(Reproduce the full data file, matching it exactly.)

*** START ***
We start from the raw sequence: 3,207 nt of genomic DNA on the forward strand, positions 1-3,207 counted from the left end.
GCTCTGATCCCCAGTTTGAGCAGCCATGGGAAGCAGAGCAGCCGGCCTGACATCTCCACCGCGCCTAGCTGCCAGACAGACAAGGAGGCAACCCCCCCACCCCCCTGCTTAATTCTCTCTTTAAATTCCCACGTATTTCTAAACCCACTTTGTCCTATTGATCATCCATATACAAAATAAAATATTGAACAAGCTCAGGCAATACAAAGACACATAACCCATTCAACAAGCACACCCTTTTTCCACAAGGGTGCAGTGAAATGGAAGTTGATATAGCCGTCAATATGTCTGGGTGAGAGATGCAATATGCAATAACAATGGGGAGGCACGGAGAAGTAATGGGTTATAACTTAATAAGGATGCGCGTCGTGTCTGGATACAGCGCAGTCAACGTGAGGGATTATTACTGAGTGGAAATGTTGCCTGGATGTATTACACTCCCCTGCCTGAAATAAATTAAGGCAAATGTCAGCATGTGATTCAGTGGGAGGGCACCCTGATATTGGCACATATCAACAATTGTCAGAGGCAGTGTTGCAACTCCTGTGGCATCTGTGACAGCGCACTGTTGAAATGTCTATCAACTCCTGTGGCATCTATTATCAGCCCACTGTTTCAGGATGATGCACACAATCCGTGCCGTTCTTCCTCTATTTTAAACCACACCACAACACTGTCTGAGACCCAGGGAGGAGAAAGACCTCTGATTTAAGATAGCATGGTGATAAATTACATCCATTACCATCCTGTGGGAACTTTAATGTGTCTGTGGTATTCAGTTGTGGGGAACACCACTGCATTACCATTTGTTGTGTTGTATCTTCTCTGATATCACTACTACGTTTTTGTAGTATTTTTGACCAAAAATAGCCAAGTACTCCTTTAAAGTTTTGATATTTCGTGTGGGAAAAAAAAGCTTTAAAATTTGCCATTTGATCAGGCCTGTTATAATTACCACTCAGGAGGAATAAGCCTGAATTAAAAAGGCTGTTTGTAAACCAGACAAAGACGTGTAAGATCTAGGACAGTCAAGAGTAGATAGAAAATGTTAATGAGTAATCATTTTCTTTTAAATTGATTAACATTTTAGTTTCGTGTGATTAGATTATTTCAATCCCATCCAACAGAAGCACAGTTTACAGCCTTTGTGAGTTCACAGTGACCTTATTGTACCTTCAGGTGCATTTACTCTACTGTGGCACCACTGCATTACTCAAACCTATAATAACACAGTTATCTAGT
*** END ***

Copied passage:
We start from the raw sequence: 3,207 nt of genomic DNA on the forward strand, positions 1-3,207 counted from the left end.
GCTCTGATCCCCAGTTTGAGCAGCCATGGGAAGCAGAGCAGCCGGCCTGACATCTCCACCGCGCCTAGCTGCCAGACAGACAAGGAGGCAACCCCCCCACCCCCCTGCTTAATTCTCTCTTTAAATTCCCACGTATTTCTAAACCCACTTTGTCCTATTGATCATCCATATACAAAATAAAATATTGAACAAGCTCAGGCAATACAAAGACACATAACCCATTCAACAAGCACACCCTTTTTCCACAAGGGTGCAGTGAAATGGAAGTTGATATAGCCGTCAATATGTCTGGGTGAGAGATGCAATATGCAATAACAATGGGGAGGCACGGAGAAGTAATGGGTTATAACTTAATAAGGATGCGCGTCGTGTCTGGATACAGCGCAGTCAACGTGAGGGATTATTACTGAGTGGAAATGTTGCCTGGATGTATTACACTCCCCTGCCTGAAATAAATTAAGGCAAATGTCAGCATGTGATTCAGTGGGAGGGCACCCTGATATTGGCACATATCAACAATTGTCAGAGGCAGTGTTGCAACTCCTGTGGCATCTGTGACAGCGCACTGTTGAAATGTCTATCAACTCCTGTGGCATCTATTATCAGCCCACTGTTTCAGGATGATGCACACAATCCGTGCCGTTCTTCCTCTATTTTAAACCACACCACAACACTGTCTGAGACCCAGGGAGGAGAAAGACCTCTGATTTAAGATAGCATGGTGATAAATTACATCCATTACCATCCTGTGGGAACTTTAATGTGTCTGTGGTATTCAGTTGTGGGGAACACCACTGCATTACCATTTGTTGTGTTGTATCTTCTCTGATATCACTACTACGTTTTTGTAGTATTTTTGACCAAAAATAGCCAAGTACTCCTTTAAAGTTTTGATATTTCGTGTGGGAAAAAAAAGCTTTAAAATTTGCCATTTGATCAGGCCTGTTATAATTACCACTCAGGAGGAATAAGCCTGAATTAAAAAGGCTGTTTGTAAACCAGACAAAGACGTGTAAGATCTAGGACAGTCAAGAGTAGATAGAAAATGTTAATGAGTAATCATTTTCTTTTAAATTGATTAACATTTTAGTTTCGTGTGATTAGATTATTTCAATCCCATCCAACAGAAGCACAGTTTACAGCCTTTGTGAGTTCACAGTGACCTTATTGTACCTTCAGGTGCATTTACTCTACTGTGGCACCACTGCATTACTCAAACCTATAATAACACAGTTATCTAGT